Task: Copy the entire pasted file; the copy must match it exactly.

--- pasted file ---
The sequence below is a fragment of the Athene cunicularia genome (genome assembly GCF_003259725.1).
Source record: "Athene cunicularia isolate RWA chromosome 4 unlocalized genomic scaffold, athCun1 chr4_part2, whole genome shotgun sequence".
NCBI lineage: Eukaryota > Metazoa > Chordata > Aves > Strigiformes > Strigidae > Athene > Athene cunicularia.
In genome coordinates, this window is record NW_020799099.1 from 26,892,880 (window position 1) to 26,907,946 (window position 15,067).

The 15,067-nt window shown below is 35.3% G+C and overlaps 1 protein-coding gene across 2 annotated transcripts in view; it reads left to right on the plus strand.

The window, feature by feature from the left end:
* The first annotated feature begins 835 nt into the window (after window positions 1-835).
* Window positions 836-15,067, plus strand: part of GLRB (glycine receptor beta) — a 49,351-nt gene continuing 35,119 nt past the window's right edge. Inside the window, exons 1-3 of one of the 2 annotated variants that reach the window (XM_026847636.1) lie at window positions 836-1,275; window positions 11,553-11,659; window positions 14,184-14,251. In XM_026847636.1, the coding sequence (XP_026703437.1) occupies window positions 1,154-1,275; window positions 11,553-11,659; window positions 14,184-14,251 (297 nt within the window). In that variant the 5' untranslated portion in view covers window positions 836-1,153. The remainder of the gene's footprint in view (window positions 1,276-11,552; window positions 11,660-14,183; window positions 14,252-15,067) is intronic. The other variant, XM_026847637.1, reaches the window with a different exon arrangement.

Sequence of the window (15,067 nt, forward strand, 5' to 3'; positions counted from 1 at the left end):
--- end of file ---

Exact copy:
The sequence below is a fragment of the Athene cunicularia genome (genome assembly GCF_003259725.1).
Source record: "Athene cunicularia isolate RWA chromosome 4 unlocalized genomic scaffold, athCun1 chr4_part2, whole genome shotgun sequence".
NCBI lineage: Eukaryota > Metazoa > Chordata > Aves > Strigiformes > Strigidae > Athene > Athene cunicularia.
In genome coordinates, this window is record NW_020799099.1 from 26,892,880 (window position 1) to 26,907,946 (window position 15,067).

The 15,067-nt window shown below is 35.3% G+C and overlaps 1 protein-coding gene across 2 annotated transcripts in view; it reads left to right on the plus strand.

The window, feature by feature from the left end:
* The first annotated feature begins 835 nt into the window (after window positions 1-835).
* Window positions 836-15,067, plus strand: part of GLRB (glycine receptor beta) — a 49,351-nt gene continuing 35,119 nt past the window's right edge. Inside the window, exons 1-3 of one of the 2 annotated variants that reach the window (XM_026847636.1) lie at window positions 836-1,275; window positions 11,553-11,659; window positions 14,184-14,251. In XM_026847636.1, the coding sequence (XP_026703437.1) occupies window positions 1,154-1,275; window positions 11,553-11,659; window positions 14,184-14,251 (297 nt within the window). In that variant the 5' untranslated portion in view covers window positions 836-1,153. The remainder of the gene's footprint in view (window positions 1,276-11,552; window positions 11,660-14,183; window positions 14,252-15,067) is intronic. The other variant, XM_026847637.1, reaches the window with a different exon arrangement.

Sequence of the window (15,067 nt, forward strand, 5' to 3'; positions counted from 1 at the left end):